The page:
Before manufacturing his own car, Henry Royce owned a second-hand, 10hp two-cylinder French Decauville. The little car’s standard of construction and workmanship was not good and Royce wanted to improve its unreliable electrical system, general rough running and vibration that was the norm for vehicles of the time. Based on the Decauville, Henry Royce built three prototype models, which were named Royce 10.
Royce decided that he would build his own car using the basic design of the Decauville. Only the best materials were used. The two-cylinder engine of nearly 2.0 litres had overhead inlet and side exhaust valves, a layout to be repeated in Rolls-Royce design many years later. The drive was via a cone clutch and a three-speed gearbox to a live rear axle. Suspension was half elliptic front and rear. The brakes operated only at the rear, the foot-brake working on the propeller shaft and the hand-brake on internal expanding drums.
On the 1st April 1904, Henry Royce left the factory for the first test run. He was so pleased that he drove all the way to Knutsford, 15 miles away, arriving without mishap. Royce went on to make two more of these cars, each having many improvements, but basically to the same design. Royce’s partner, Ernest Claremont, had the second car and his friend and fellow director Henry Edmunds, the third.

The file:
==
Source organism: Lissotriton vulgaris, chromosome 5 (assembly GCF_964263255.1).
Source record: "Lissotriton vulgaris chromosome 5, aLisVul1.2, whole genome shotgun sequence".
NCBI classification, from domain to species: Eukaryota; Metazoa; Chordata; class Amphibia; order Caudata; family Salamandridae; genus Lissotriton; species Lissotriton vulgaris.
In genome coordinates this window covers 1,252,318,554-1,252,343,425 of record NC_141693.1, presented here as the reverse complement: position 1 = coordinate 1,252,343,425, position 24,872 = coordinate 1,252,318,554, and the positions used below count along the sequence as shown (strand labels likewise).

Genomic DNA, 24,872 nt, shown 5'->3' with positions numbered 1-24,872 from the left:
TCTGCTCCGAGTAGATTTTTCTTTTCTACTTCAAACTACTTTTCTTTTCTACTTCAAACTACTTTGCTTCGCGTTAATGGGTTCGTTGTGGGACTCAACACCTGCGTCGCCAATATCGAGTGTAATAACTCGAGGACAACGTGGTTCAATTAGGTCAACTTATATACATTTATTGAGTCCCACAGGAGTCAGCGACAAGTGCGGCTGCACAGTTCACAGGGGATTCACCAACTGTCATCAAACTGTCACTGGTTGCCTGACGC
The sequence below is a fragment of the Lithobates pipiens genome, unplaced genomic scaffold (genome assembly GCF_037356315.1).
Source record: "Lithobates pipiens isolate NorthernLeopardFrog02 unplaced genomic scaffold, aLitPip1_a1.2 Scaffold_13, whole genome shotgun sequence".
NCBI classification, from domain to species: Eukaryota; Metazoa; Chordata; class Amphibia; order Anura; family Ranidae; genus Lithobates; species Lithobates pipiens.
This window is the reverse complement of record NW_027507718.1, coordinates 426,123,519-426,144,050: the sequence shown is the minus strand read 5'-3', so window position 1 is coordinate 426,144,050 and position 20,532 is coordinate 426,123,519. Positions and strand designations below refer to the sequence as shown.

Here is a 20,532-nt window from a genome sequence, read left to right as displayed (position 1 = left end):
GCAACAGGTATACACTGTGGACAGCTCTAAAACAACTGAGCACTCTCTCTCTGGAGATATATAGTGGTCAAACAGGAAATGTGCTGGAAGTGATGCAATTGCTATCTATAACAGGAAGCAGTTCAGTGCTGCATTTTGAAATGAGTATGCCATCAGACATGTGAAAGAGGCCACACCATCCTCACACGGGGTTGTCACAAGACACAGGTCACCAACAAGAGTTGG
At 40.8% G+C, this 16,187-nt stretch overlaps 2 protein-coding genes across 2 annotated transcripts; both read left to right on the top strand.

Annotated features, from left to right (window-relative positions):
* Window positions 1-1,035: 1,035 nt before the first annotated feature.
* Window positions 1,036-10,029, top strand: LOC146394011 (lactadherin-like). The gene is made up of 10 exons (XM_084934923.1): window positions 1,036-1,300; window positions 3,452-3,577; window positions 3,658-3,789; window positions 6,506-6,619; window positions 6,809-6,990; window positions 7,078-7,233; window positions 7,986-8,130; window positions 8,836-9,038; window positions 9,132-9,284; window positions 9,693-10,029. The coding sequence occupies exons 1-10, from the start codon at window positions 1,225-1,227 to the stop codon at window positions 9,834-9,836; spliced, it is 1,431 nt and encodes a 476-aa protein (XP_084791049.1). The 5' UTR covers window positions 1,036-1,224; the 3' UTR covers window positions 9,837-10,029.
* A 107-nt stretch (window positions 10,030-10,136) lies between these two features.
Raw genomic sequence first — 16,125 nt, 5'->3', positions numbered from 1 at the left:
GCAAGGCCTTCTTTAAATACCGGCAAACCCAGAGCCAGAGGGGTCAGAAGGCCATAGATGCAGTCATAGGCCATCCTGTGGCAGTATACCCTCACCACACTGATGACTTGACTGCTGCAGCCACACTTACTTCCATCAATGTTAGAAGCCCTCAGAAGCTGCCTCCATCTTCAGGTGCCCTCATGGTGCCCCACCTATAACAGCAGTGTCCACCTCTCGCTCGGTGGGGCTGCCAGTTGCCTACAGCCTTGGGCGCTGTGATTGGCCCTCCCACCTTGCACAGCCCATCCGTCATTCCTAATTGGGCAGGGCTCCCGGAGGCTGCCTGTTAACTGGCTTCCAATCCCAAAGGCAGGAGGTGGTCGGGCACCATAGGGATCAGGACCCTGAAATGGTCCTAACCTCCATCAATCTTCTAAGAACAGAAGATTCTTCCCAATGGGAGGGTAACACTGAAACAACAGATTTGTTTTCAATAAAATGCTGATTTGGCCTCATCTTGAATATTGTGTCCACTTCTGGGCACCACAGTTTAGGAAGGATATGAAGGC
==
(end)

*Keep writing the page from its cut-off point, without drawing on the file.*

Edmunds was a motoring enthusiast. He boasted of his wonderful car to another friend, Claude Johnson, who passed on the news to Charles Rolls. Rolls travelled to Manchester with Edmunds and within minutes of seeing the little 10hp Royce car, knew he had found gold. Rolls agreed to sell all the cars that Royce could build. The famous radiator shape was devised and shortly afterwards the badge of entwined first letters from each man’s surname.
The Rolls-Royce 10 hp model had a two-cylinder engine with a displacement of 1,995cc. The power output was an estimated 12bhp at 1,000rpm. Top speed was 39mph with high axle ratio. Rolls-Royce delivered only a rolling chassis and the bodywork had to be ordered from a separate coachbuilder. Just 10 cars were built before the production ended in 1906, when Rolls-Royce moved on to use bigger engines.